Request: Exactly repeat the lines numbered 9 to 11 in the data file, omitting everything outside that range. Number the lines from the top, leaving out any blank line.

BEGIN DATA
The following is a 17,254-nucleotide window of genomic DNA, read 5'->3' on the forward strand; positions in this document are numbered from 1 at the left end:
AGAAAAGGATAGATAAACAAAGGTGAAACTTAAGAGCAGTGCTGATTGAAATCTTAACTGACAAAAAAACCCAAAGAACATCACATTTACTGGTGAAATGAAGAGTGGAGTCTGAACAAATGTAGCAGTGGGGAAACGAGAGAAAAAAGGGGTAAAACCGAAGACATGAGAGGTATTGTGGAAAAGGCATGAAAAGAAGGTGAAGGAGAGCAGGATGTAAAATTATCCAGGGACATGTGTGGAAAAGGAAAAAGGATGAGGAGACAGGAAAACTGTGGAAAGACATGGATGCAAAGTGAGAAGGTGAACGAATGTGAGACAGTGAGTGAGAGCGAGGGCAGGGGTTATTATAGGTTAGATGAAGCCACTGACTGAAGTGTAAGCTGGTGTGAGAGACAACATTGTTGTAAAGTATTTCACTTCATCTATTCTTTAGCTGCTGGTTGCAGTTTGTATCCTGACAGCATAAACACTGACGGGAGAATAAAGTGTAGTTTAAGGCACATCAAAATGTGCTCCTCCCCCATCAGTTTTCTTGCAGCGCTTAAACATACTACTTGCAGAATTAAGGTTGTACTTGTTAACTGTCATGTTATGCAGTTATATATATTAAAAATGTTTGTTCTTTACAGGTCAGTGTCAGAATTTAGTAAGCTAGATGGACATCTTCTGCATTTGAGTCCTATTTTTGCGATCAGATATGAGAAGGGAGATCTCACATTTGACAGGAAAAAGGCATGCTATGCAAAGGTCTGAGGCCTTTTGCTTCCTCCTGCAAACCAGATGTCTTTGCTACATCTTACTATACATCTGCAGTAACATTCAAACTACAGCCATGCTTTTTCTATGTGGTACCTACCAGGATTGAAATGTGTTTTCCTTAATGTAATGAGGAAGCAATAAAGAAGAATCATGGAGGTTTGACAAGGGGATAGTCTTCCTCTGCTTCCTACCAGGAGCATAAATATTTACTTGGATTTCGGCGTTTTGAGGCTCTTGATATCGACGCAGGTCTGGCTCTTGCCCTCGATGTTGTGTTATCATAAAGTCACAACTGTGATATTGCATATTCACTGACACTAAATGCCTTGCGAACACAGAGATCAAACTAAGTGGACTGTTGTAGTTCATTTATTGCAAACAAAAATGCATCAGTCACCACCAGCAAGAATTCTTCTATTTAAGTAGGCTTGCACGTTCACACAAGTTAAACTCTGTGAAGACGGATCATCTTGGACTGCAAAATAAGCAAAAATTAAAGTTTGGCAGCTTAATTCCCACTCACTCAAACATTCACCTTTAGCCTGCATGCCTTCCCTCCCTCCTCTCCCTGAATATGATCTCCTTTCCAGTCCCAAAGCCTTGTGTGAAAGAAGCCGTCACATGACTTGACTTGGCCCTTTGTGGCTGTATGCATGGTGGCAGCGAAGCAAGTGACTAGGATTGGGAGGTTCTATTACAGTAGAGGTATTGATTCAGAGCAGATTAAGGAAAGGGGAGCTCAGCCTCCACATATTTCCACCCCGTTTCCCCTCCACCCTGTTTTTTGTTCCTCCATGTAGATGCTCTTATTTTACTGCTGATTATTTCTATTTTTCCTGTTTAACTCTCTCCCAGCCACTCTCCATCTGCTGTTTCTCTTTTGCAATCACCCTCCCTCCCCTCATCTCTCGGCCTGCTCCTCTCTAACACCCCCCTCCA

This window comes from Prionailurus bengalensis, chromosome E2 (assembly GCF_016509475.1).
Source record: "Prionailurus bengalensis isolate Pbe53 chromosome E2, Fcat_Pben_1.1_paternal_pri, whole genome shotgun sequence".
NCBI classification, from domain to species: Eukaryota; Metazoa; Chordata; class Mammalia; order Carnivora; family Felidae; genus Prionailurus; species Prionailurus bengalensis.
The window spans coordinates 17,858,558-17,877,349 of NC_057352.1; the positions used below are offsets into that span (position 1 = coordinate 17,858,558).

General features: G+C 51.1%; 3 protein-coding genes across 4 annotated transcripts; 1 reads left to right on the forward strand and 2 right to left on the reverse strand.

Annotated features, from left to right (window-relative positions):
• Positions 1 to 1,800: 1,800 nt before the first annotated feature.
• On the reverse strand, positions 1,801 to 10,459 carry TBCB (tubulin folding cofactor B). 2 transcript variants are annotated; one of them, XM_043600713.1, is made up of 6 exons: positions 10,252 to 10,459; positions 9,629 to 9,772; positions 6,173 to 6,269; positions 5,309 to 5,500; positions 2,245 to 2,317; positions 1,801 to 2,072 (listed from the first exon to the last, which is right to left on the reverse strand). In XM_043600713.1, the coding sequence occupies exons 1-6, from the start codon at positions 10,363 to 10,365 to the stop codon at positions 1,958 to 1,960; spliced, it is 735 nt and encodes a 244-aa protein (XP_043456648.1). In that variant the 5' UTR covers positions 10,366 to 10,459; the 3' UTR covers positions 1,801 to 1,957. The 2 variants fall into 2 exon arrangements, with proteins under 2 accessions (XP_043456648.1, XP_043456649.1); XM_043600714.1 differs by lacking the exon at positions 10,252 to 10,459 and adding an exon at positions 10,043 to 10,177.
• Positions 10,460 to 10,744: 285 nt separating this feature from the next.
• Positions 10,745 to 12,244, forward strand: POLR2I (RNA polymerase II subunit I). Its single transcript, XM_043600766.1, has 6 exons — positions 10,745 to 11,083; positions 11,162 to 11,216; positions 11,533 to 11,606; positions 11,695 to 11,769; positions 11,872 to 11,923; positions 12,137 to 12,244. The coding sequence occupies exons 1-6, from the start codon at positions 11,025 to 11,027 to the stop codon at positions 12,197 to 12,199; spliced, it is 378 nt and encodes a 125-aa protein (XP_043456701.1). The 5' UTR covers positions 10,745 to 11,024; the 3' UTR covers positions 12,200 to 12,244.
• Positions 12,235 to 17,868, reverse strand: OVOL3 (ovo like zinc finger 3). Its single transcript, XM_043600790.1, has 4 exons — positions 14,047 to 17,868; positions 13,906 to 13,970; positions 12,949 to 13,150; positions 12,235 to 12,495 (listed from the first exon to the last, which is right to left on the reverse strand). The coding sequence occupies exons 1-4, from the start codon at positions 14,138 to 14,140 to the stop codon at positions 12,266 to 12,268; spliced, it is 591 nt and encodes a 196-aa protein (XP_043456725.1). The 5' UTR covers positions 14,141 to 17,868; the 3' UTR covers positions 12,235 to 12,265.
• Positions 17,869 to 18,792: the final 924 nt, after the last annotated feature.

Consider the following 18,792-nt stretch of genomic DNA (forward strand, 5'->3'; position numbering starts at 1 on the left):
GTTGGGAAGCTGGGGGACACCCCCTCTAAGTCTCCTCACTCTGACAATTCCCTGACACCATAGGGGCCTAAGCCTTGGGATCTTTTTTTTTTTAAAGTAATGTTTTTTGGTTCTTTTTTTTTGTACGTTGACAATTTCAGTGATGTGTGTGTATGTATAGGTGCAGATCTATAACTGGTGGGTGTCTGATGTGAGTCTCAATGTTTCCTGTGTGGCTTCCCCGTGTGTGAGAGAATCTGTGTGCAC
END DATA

• Positions 1 to 1,800: 1,800 nt before the first annotated feature.
• On the reverse strand, positions 1,801 to 10,459 carry TBCB (tubulin folding cofactor B). 2 transcript variants are annotated; one of them, XM_043600713.1, is made up of 6 exons: positions 10,252 to 10,459; positions 9,629 to 9,772; positions 6,173 to 6,269; positions 5,309 to 5,500; positions 2,245 to 2,317; positions 1,801 to 2,072 (listed from the first exon to the last, which is right to left on the reverse strand). In XM_043600713.1, the coding sequence occupies exons 1-6, from the start codon at positions 10,363 to 10,365 to the stop codon at positions 1,958 to 1,960; spliced, it is 735 nt and encodes a 244-aa protein (XP_043456648.1). In that variant the 5' UTR covers positions 10,366 to 10,459; the 3' UTR covers positions 1,801 to 1,957. The 2 variants fall into 2 exon arrangements, with proteins under 2 accessions (XP_043456648.1, XP_043456649.1); XM_043600714.1 differs by lacking the exon at positions 10,252 to 10,459 and adding an exon at positions 10,043 to 10,177.
• Positions 10,460 to 10,744: 285 nt separating this feature from the next.